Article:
Have you seen the Alexander Calder: Hypermobility exhibit at the Whitney Museum of American Art in New York City yet? If not, make it a priority. Featuring important examples of Calder’s work, it’s a must for any jewelry maker/seller/lover because the American sculptor’s iconic creations continue to have a powerful, lasting influence on the work of present-day jewelry designers and artists.
Calder works, from left: Aluminum Leaves, Red Post (1941) and Untitled (1942); both courtesy of the Whitney Museum of American Art
Alexander Calder (1898–1976) is best known for the mobiles he began creating in the 1930s. Art historians refer to his innumerable masterworks as kinetic sculpture, that is, a form of artwork in motion. The wall text at the Whitney exhibit includes a quote from the artist that says it all: “Just as one can compose colors, or forms, so one can compose motions.”
Hanging Spider (c. 1940); courtesy of the Whitney Museum of American Art
It’s a tenet of art and design that many jewelry designers put into practice today. How many times have we heard a designer talk about wanting a piece to move with the wearer, or for jewelry to create a sense of movement and fluidity? Do they know that this is a Calder thing? I have to think that those with an art history or fine arts background do.
“The kinetics and organic shapes reflected in my designs are indeed a nod to Alexander Calder’s mobiles,” says NYC designer Jeanne Atkin, whose earrings are featured in the edit below. “I find his work to be at once lyrical and beautifully engineered.”
Whether consciously or unconsciously, the jewelry highlighted below conjures a number of Calder’s signatures—those he embraced in his famous mobiles (the ones currently on view at the Whitney date from 1940 to 1968), as well as the jewelry he made in the 1930s and 1940s: spirals, concentric circles, and amorphous discs. These include hammered metal textures, labyrinthine, curlicued motifs, and bright pops of color in the form of hovering, oscillating spheres and oddball objets interconnected by wire-thin components.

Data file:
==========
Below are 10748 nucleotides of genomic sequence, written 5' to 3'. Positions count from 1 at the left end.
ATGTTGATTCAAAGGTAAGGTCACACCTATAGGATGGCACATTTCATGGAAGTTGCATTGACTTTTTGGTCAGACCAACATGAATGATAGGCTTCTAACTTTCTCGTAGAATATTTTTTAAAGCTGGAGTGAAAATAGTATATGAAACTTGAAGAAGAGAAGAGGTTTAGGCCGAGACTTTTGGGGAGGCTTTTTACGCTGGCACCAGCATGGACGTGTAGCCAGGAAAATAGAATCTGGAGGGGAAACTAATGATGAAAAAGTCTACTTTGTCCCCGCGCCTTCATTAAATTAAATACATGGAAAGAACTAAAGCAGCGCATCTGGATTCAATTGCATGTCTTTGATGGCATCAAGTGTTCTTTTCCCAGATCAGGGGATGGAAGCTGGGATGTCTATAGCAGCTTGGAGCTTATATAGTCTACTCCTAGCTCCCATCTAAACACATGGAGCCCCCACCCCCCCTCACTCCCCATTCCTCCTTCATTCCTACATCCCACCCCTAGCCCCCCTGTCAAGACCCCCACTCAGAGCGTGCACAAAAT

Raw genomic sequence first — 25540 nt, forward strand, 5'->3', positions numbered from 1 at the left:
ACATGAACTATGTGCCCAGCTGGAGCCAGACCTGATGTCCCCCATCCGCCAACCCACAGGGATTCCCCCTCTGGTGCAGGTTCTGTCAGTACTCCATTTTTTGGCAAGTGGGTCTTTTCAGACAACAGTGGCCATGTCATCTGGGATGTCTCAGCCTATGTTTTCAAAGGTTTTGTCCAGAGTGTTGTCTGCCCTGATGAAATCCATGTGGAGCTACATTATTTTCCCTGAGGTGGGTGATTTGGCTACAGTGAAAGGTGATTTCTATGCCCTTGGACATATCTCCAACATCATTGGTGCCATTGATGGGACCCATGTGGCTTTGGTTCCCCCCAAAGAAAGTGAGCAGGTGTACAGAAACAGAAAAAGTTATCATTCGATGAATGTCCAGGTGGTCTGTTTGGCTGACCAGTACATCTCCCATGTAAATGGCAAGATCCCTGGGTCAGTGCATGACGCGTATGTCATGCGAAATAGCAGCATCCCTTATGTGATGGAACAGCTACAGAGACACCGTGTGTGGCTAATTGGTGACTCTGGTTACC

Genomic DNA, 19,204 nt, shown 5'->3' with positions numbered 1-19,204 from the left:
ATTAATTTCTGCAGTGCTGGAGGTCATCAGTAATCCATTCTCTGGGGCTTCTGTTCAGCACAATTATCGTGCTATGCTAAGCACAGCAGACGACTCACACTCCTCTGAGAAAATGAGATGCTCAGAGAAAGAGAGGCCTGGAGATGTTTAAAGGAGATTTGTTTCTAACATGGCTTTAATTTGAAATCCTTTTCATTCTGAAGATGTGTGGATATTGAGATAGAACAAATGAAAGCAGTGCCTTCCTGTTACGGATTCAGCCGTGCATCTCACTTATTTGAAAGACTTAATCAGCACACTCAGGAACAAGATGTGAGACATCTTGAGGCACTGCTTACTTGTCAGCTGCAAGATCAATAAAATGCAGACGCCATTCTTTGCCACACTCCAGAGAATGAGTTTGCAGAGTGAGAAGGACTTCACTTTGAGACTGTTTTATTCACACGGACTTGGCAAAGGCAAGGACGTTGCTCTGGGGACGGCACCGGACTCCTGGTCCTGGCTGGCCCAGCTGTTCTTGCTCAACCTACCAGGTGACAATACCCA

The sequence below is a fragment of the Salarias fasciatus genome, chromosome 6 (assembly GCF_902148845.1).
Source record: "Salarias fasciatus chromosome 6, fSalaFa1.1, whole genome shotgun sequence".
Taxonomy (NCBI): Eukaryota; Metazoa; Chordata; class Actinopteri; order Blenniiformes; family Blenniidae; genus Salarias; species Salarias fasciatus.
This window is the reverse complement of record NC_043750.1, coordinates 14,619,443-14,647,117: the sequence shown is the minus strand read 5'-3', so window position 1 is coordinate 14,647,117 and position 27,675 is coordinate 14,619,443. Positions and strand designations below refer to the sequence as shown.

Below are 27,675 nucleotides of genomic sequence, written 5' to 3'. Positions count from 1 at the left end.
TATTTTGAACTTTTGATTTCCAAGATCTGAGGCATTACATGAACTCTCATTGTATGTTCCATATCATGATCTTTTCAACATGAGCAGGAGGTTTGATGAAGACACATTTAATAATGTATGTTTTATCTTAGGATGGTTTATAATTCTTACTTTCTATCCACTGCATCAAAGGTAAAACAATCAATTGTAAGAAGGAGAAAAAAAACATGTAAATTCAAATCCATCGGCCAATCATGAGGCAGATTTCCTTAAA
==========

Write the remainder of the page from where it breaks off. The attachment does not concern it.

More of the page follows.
The Alexander Calder: Hypermobility exhibit closes on October 23, so you have just a few more weeks to check it out. In the meantime, see if you can spot his legacy at work right here.
Allium Slice Earrings in hand-cut brushed sterling silver, $425; Jeanne Atkin Laboratory
From left: Pendulum Earrings with black onyx, lapis lazuli, and malachite beads in 10k yellow gold, and Cosine Drop Earrings with malachite and lapis lazuli beads in 10k yellow gold, $1,300 each pair; Baker & Black
Pastilles Long Necklace in 24k gold-plated brass, about $783; Hervé Van der Straeten
Mobile Earrings with baroque pearl drops in silver and bronze, $275; Faris
Earrings in monel metal, enamel, and oxidized sterling silver, price upon request; Leonie Westbrook at Studio Ingot
Bubbles Bracelet with diamonds in gold and oxidized sterling silver, $1,650; Lika Behar
Mismatched Drop Earrings with antique glass eyes, carnelian, agate, moonstone, coral, opal, and other found objects in gold-plated silver, price on request, about $715; Grainne Morton
From left: Two-tone necklace with akoya pearls in 14k yellow gold and silver with a toggle closure, $2,683, and Petite Spiral Earrings with pearls, silver, and gold wires, $410; Martha Seely
Collar necklace in 18K yellow gold and sterling silver white brilliant-cut diamonds, $15,500; Todd Reed
From left: Ripple Post Earrings in oxidized sterling silver, 18k yellow gold and 22k yellow gold, $850, and Tangle Half-Circle Earrings with jasper in oxidized silver, $300; Heather Guidero
Folded earrings in titanium and stainless steel, price upon request; Venessa Williams at
(Top: Mobile by Alexander Calder via @aelliott718; earring by Grainne Morton)Follow JCK on Instagram: @jckmagazine
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